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Police dog Miko was one gold medal pooch

By: Gus Thomson, Journal Staff Writer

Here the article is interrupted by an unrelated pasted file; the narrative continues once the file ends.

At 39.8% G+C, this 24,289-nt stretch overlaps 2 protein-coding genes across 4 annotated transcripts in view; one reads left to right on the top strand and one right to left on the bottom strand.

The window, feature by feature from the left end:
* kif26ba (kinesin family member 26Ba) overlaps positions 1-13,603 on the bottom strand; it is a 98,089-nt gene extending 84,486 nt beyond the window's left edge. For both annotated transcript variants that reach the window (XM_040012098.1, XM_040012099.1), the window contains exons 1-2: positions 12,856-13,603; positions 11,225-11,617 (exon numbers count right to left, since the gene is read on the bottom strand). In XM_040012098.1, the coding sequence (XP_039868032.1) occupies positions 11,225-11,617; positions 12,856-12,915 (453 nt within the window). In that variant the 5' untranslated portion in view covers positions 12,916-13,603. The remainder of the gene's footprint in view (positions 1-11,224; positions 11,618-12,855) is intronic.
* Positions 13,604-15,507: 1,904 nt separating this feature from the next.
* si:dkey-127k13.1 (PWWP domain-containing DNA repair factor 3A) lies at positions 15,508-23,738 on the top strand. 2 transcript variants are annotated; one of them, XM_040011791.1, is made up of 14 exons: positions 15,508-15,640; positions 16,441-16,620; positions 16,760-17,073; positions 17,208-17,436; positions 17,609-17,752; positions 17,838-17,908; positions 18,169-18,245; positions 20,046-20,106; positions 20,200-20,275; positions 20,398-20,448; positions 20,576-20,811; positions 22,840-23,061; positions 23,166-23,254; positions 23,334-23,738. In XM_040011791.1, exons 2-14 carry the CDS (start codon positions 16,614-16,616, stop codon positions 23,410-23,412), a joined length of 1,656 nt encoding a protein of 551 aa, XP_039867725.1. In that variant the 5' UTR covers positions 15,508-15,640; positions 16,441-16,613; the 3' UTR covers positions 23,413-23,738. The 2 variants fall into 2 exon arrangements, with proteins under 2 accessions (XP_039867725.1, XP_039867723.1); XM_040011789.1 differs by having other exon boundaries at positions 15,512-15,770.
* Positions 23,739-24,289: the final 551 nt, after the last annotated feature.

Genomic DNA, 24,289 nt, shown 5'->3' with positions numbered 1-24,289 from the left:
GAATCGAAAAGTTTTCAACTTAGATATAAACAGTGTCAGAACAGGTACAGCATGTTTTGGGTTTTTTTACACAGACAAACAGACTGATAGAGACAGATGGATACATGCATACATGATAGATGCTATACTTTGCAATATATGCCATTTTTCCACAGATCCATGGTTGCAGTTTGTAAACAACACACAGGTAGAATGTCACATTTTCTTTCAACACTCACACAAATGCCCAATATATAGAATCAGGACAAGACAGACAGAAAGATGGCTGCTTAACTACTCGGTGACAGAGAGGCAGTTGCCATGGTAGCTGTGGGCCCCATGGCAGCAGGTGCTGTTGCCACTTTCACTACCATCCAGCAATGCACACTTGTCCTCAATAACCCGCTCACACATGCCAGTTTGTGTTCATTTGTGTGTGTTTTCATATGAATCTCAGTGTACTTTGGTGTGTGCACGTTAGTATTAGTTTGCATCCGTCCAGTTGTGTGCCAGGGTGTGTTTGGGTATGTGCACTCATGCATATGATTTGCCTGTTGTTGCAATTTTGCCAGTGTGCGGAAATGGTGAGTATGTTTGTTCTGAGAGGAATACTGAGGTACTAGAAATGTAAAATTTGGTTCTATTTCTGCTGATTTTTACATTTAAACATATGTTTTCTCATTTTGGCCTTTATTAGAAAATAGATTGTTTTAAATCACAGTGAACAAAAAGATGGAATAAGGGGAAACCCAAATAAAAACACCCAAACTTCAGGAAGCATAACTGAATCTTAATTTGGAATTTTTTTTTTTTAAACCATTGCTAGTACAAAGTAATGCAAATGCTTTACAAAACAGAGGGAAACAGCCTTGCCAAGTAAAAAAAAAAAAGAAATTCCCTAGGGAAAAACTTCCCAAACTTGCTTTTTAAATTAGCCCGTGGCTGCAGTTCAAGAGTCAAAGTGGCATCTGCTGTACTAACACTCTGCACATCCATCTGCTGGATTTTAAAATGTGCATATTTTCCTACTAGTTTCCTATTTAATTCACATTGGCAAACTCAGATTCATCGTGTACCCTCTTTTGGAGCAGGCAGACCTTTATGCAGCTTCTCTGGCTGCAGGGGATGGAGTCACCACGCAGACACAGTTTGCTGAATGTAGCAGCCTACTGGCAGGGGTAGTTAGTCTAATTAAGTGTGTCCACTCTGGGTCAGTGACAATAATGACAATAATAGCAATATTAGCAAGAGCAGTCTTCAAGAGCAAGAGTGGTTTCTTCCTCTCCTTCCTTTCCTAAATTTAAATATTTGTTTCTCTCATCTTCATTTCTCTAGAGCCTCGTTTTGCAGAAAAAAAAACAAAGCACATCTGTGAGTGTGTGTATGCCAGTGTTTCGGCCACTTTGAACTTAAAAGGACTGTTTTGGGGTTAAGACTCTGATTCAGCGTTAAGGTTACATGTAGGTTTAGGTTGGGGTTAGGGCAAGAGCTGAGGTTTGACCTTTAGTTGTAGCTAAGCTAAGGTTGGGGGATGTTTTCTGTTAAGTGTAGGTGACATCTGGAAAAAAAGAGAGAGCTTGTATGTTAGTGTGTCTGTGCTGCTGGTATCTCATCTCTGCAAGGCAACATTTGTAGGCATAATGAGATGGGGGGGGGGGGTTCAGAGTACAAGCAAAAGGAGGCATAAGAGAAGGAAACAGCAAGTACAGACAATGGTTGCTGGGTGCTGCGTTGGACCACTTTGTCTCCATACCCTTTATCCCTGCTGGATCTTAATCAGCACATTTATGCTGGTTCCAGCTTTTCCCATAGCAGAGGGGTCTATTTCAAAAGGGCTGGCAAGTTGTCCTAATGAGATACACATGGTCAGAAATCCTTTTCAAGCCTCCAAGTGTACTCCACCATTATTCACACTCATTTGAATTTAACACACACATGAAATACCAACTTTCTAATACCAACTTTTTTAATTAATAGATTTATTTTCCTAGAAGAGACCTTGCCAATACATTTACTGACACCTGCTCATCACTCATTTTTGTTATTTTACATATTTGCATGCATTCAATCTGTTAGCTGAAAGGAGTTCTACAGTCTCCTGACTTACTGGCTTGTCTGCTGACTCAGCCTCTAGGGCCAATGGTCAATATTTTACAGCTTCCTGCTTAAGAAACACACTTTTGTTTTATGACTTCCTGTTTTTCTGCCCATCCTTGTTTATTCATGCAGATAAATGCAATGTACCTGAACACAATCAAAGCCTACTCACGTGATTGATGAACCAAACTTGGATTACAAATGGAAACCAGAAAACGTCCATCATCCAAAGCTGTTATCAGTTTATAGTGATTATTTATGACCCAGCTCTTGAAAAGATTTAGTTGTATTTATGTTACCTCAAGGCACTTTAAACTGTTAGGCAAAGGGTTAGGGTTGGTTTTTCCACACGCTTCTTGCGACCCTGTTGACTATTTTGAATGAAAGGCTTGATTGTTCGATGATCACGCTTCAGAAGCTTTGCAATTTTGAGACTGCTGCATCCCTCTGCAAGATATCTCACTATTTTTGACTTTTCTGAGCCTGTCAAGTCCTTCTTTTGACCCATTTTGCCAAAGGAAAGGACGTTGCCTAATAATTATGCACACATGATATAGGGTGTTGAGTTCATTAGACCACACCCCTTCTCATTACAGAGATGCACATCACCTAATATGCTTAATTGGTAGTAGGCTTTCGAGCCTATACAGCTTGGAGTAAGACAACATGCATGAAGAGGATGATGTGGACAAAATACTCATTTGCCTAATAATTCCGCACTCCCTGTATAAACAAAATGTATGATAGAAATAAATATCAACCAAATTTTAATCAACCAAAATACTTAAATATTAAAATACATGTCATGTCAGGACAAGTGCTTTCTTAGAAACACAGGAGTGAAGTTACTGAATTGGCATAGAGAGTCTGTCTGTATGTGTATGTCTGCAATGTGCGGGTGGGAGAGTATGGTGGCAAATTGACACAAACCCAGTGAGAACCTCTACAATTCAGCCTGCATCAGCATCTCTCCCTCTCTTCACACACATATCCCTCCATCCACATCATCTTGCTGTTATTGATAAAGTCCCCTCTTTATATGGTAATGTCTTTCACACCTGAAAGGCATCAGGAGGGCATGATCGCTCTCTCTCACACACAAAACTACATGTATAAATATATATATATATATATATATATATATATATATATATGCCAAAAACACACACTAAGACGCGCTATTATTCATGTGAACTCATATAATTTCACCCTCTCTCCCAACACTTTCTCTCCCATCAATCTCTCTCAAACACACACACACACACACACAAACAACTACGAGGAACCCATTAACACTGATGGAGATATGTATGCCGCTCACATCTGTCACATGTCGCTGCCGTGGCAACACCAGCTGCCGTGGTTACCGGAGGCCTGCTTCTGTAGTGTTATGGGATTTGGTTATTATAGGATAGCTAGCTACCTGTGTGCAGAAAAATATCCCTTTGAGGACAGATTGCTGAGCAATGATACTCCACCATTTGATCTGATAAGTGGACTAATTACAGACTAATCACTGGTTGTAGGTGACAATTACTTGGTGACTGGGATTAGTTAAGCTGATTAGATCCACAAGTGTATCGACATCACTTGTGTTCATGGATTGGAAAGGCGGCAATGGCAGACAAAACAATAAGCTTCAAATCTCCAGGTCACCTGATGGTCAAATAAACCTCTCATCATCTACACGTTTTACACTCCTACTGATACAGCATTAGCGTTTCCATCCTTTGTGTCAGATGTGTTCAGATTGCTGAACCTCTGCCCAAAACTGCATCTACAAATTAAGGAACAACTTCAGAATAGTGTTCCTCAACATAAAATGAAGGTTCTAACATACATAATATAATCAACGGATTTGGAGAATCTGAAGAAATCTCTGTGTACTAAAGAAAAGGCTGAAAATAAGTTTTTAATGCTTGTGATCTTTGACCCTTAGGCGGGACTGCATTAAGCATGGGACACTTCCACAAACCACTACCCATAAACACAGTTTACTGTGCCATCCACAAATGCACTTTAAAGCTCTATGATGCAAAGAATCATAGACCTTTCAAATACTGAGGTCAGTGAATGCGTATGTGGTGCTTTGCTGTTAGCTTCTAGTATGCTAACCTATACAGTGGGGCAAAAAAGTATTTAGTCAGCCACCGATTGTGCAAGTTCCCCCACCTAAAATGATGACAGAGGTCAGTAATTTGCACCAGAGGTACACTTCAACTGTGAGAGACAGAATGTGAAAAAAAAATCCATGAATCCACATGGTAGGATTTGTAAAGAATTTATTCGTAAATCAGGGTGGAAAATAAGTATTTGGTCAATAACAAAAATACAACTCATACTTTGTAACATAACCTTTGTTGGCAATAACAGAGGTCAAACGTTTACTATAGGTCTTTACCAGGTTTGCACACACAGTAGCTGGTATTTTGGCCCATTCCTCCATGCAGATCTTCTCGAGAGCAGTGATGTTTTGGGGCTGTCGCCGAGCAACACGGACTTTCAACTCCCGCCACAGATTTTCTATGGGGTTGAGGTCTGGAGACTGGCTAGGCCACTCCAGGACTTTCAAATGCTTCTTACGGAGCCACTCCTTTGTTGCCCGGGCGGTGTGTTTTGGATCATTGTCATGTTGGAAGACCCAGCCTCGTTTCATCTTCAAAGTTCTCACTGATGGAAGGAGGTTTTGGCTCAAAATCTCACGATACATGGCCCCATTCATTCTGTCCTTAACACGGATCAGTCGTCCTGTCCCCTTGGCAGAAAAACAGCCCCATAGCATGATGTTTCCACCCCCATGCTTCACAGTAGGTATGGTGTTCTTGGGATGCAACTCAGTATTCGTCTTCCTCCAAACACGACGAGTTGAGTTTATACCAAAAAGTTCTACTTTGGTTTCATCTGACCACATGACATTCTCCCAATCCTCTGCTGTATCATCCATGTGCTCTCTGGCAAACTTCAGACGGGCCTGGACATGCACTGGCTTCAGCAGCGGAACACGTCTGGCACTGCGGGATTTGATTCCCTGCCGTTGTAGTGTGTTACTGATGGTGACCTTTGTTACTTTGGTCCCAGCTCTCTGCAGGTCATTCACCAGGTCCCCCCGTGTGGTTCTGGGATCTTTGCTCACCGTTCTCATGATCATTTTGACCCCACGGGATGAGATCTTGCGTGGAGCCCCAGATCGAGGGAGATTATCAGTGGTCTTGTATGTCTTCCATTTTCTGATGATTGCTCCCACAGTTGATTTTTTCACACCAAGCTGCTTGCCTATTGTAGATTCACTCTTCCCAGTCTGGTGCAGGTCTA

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By all measures, retired police dog Miko was one special canine. Tough but not vicious with bad guys, gentle around good guys and a three-time California Police Olympics champion, the 14-year-old German Shepherd died Monday after battling cancer. Miko served as an Auburn Police canine with Officer Stan Hamelin from 1998 to 2005. The police dog retired from active duty to become a family pet for the last six years of his life. Hamelin recalled Thursday that Miko touched the lives of many people – from his fellow officers to onlookers watching with amazement at his dog’s skill in obedience and protection events to crime suspects, who respected the canine’s ability to catch them but then not viciously attack them. “There wasn’t a demonstration we didn’t do where someone wasn’t pinching his ears or pulling his tail and he would still love being around people,” Hamelin said Thursday. From 2001 to 2003, Miko was a California Police Olympics champion in competition that involved dogs and officers from around the state. The event has since expanded and is now called the Western States Police and Fire Games. Events revolve around obedience, agility, search and protection skills. On the job, Miko was a trusted partner, chasing and searching for suspects. A canine member of the SWAT team, the dog was involved in many arrests and apprehensions, Hamelin said. “Even the bad guys told me he was well-trained,” Hamelin said. “He led me to a few that never in my wildest dreams I thought I would find.” Off duty, Miko loved to travel with Hamelin. The officer said that he plans to take some of Miko’s ashes to some of their favorite vacation spots. Hamelin said he’d also hope that as leading endurance athletes and other Auburn residents are considered for enshrinement on Downtown walkways, Miko some day gets consideration for his Olympic feats. “If you look at us as a NASCAR team, he was a souped-up car and I was just the driver,” Hamelin said. “There are not too many dogs who are that well-rounded.” – Gus Thomson